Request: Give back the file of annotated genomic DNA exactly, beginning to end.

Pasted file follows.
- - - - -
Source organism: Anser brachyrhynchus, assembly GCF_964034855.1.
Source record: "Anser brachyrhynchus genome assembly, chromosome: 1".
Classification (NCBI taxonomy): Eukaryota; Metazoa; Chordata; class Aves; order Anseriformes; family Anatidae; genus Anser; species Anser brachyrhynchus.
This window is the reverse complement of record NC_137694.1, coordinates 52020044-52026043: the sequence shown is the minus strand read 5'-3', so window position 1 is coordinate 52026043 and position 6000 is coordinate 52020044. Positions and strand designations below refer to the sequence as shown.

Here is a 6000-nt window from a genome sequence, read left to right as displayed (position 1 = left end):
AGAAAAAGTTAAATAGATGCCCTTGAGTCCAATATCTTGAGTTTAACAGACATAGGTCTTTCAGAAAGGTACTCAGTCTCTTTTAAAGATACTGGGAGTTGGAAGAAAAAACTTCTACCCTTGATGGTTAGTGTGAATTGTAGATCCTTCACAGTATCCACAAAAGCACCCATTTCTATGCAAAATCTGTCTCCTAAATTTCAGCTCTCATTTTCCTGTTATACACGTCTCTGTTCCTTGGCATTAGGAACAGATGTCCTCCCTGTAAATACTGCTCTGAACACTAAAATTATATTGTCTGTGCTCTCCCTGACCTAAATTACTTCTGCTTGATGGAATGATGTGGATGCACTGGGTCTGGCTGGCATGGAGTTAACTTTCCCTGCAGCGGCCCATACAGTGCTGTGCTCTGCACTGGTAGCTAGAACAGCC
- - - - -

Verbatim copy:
Source organism: Anser brachyrhynchus, assembly GCF_964034855.1.
Source record: "Anser brachyrhynchus genome assembly, chromosome: 1".
Classification (NCBI taxonomy): Eukaryota; Metazoa; Chordata; class Aves; order Anseriformes; family Anatidae; genus Anser; species Anser brachyrhynchus.
This window is the reverse complement of record NC_137694.1, coordinates 52020044-52026043: the sequence shown is the minus strand read 5'-3', so window position 1 is coordinate 52026043 and position 6000 is coordinate 52020044. Positions and strand designations below refer to the sequence as shown.

Here is a 6000-nt window from a genome sequence, read left to right as displayed (position 1 = left end):
AGAAAAAGTTAAATAGATGCCCTTGAGTCCAATATCTTGAGTTTAACAGACATAGGTCTTTCAGAAAGGTACTCAGTCTCTTTTAAAGATACTGGGAGTTGGAAGAAAAAACTTCTACCCTTGATGGTTAGTGTGAATTGTAGATCCTTCACAGTATCCACAAAAGCACCCATTTCTATGCAAAATCTGTCTCCTAAATTTCAGCTCTCATTTTCCTGTTATACACGTCTCTGTTCCTTGGCATTAGGAACAGATGTCCTCCCTGTAAATACTGCTCTGAACACTAAAATTATATTGTCTGTGCTCTCCCTGACCTAAATTACTTCTGCTTGATGGAATGATGTGGATGCACTGGGTCTGGCTGGCATGGAGTTAACTTTCCCTGCAGCGGCCCATACAGTGCTGTGCTCTGCACTGGTAGCTAGAACAGCC